Ireland's Great Hunger Museum at Quinnipiac University Seeking New Home, Won't Reopen on Campus

Connecticut by the Numbers

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Ireland's Great Hunger Museum on the campus of Quinnipiac University will not be reopening.QU image

2022 will mark the 175th anniversary of the Great Hunger. Ireland’s Great Hunger Museum at Quinnipiac University in Hamden is home to the world’s largest collection of artwork related to the topic of the Great Hunger, also known as the Potato Famine. Where that collection will be next year is now an open question, with the announcement this summer that the museum, closed during the pandemic, will not be reopening.

The closure was not a surprise. University actions going back to 2019 made it clear that continued funding was in doubt. At that time, the University ended its association with the New York City St. Patrick’s Day Parade, with a university statement that “while we enthusiastically support (the parade’s) important goals and underlying spirit, we are redirecting university resources to more immediate needs that serve students on the campus.”

A University statement this summer indicated that “Ireland’s Great Hunger Museum remains closed and the University is in active conversations with potential partners with the goal of placing the collection on display at an organization that will increase access to national and international audiences about Ireland’s Great Hunger.”

The statement added that "Ireland’s Great Hunger Institute remains open, and Quinnipiac University continues its research program on the Great Hunger through the institute as well as the Great Hunger collection housed in the Lender Special Collection Room of the Arnold Bernhard Library on the Mount Carmel Campus.”

Regarding the museum, The Irish Echo, the nation’s oldest Irish American newspaper, reported that “The threat to the facility, which was opened with great fanfare in October, 2013, followed the retirement of Quinnipiac president Dr. John Lahey and the arrival of a new president and administrative team at the university which is nationally known for, among other things, its political polling.” Judy D. Olian, PhD, became the 9th president of Quinnipiac University in 2018.

The Echo reported that after opening, the Museum of Ireland’s Great Hunger began building its collection and earning a reputation as a center of scholarship and art. In December 2014, the museum launched a digital database containing around 1,500 articles and illustrations relating to Ireland and the Great Famine.

“We mark the second anniversary of the opening this coming October in the knowledge that we have had over 20,000 visitors this year. The story of Ireland’s Great Hunger, the worst demographic catastrophe of the 19th century, is now being told accurately and with visual art which is more powerful and effective in telling this story of pain and suffering than the written word,” said Dr. Lahey at that time.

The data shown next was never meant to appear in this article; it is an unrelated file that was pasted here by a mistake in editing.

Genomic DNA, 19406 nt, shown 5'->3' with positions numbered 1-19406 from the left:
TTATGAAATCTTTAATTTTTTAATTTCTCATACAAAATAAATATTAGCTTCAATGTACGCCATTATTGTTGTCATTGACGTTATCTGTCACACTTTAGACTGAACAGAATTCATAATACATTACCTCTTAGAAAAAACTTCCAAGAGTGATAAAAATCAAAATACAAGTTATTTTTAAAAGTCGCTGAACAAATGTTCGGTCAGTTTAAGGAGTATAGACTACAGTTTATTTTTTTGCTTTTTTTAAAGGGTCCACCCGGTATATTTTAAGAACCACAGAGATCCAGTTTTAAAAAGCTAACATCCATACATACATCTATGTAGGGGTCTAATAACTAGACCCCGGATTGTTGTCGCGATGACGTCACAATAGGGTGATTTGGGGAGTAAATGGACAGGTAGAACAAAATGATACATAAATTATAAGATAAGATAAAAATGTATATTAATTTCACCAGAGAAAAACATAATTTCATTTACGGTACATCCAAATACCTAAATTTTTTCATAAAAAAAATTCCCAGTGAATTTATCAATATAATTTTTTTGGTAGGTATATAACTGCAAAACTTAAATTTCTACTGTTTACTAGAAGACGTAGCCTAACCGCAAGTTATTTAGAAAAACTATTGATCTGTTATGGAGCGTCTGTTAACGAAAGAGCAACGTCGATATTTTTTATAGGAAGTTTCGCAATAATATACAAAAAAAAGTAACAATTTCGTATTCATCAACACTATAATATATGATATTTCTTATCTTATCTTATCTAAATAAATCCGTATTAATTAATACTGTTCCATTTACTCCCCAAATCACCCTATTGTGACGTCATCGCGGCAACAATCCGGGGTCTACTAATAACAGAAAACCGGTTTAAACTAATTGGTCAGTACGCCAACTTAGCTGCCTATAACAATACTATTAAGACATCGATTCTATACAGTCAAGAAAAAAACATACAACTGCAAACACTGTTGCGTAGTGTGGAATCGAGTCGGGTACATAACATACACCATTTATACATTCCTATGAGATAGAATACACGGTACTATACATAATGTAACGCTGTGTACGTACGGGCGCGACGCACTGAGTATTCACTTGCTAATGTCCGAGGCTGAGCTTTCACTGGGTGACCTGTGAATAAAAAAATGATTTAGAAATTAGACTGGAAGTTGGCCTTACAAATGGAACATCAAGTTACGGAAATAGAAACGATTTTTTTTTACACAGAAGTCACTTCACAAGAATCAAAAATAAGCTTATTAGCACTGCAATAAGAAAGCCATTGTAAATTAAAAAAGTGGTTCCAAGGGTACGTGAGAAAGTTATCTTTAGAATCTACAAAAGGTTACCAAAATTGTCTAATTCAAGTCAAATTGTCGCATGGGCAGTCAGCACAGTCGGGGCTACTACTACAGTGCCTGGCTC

The University’s website notes that “Through its display of outstanding historical and contemporary images, layers of history are peeled back, to uncover aspects of the Famine indecipherable by other means.”

The website Irish Central reported this month that “for eight years, until the pandemic forced an emergency closure in March 2020, the museum brought the story of the Great Hunger to America, with a focus on the victims: the one million who died, the up to two million others who fled by 1855.”

The museum had also developed an Educators Guide to Ireland’s Great Hunger Museum, designed for middle and high school teachers to use in their classrooms and at the museum. It includes pre- and post-visit classroom resources and activities. The lesson plan allows students to understand the history of The Great Hunger through primary and secondary sources, draw connections to current examples of famine, and understand how major world affairs and public policies can affect the world, according to the museum website.

Most recently, after traveling throughout Ireland for a year prior to the pandemic for the international exhibition Coming Home: Art and the Great Hunger, where it was seen by over 110,000 individuals, the collection returned to Quinnipiac University, according to the university’s website.

The driving force behind the establishment of the museum was bagel magnate Murray Lender, then the co-chair of Quinnipiac’s Board of Trustees. At the museum’s opening, President Lahey said “"A lot of Irish and Irish American artists and supporters helped to make this day possible, but without the support of a son of a Jewish immigrant from Poland who saw parallels in our experience we wouldn't be able to dedicate this new facility. That's proof of how important this story is to all immigrants."

An article this month by Turlough McConnell reflected some alarm in the Irish American community: “As we approach 2022, the 10th anniversary of the museum's opening, we cannot allow the closure to proceed without a push from the broader community to keep the doors open and this valuable teaching opportunity alive.”

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